THE LEATHER TANNERIES OF FES

Culture, Travel

THE MEDINA OF FES IS ONE OF THE LARGEST AND BEST PRESERVED OLD TOWNS IN THE ARAB WORLD

Founded by Idris I in 789 AD, Fès is the third- largest city in Morocco with over one million inhabitants. Alongside Meknès, Marrakech and Rabat, it is the oldest of the so-called four royal cities. Even today, the Medina enchants visitors from all over the world with its special atmosphere, which was created thanks to the long and multicultural history that is still evident in every corner.

 The special charm of this city is created by intricate ornaments, architecture and mosaics with great attention to detail, which characterize the cityscape and are reminiscent of bygone times and fairy tales like those from 1001 Nights. The gate at the entrance to Fès Al Bali, the old town, is the famous Bab Bou Jeloud city gate. It is decorated with blue and green mosaics and is one of the most important symbols of Morocco. The blue color symbolizes the city of Fès and the green color for Islam.

The entire Medina was declared a pedestrian zone and is considered the largest of its type in the world. All transport is therefore carried out with donkeys, mules and handcarts, as has been the case for centuries. Magnificent palaces and mosques, artistic fountains and gates, numerous colorful markets with fresh dates and olives, spices and even beguiling perfumes captivate every visitor with a mesmerizing mix of smells, colors and sounds.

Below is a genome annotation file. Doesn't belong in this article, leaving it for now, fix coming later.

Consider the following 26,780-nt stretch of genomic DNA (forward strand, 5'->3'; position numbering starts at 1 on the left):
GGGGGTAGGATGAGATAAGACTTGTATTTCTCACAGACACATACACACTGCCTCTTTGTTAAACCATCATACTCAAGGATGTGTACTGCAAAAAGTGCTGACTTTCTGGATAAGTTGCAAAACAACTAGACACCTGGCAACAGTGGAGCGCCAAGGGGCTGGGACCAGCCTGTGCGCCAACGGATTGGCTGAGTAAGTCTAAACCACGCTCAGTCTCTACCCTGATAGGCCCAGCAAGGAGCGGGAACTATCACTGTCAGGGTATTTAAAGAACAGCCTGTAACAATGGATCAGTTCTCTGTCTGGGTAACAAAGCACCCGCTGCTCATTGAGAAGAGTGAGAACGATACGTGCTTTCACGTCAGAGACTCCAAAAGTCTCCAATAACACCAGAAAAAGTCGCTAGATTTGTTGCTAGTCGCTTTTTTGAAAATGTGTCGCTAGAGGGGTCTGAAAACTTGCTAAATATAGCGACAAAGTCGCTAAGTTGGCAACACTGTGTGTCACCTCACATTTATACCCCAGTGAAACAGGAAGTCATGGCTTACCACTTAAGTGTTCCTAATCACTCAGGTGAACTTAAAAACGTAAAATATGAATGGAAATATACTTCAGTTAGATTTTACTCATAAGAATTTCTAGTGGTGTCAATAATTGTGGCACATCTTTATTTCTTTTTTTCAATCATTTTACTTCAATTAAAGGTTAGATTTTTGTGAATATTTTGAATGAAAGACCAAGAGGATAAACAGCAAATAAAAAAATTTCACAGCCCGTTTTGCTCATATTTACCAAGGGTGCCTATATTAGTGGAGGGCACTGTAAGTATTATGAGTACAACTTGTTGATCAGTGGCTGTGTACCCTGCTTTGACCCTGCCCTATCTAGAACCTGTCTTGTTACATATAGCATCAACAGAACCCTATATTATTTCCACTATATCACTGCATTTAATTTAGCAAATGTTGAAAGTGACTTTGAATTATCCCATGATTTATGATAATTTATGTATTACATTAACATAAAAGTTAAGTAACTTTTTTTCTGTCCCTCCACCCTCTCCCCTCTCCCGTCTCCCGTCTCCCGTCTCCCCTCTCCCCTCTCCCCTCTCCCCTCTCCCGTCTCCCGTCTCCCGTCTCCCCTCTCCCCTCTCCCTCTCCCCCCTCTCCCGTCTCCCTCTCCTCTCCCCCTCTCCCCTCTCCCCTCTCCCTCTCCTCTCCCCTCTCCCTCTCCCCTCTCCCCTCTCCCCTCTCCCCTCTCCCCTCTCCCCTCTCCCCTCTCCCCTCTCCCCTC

The Tala Kebira is one of the two main streets that divide Medina with its approximately 70,000 inhabitants. Today the old town has  more than 1200 artisans who continue to practice the same millinery crafts that once made Fès rich and famous. From blacksmithing and copper ware, carpets, jewelry, pottery and mosaic art to dyers and tanneries, they all produce in accordance with ancient traditions of which the residents are very proud.

In early history, the leather trade in particular was an important part of the economy and allowed the city to flourish. The leather goods became well known far beyond national borders for their superior quality and were exported to distant countries. From the initial 86 tanneries, more sprang up and were constantly expanding and rebuilt. In the Andalusian Quarter, there are still around 50 tannery shops that offer visitors a colorful spectacle. Seen from above, the numerous filled clay basins of Chouara tannery look like a giant water paint box.

Read the full article in Issue 18

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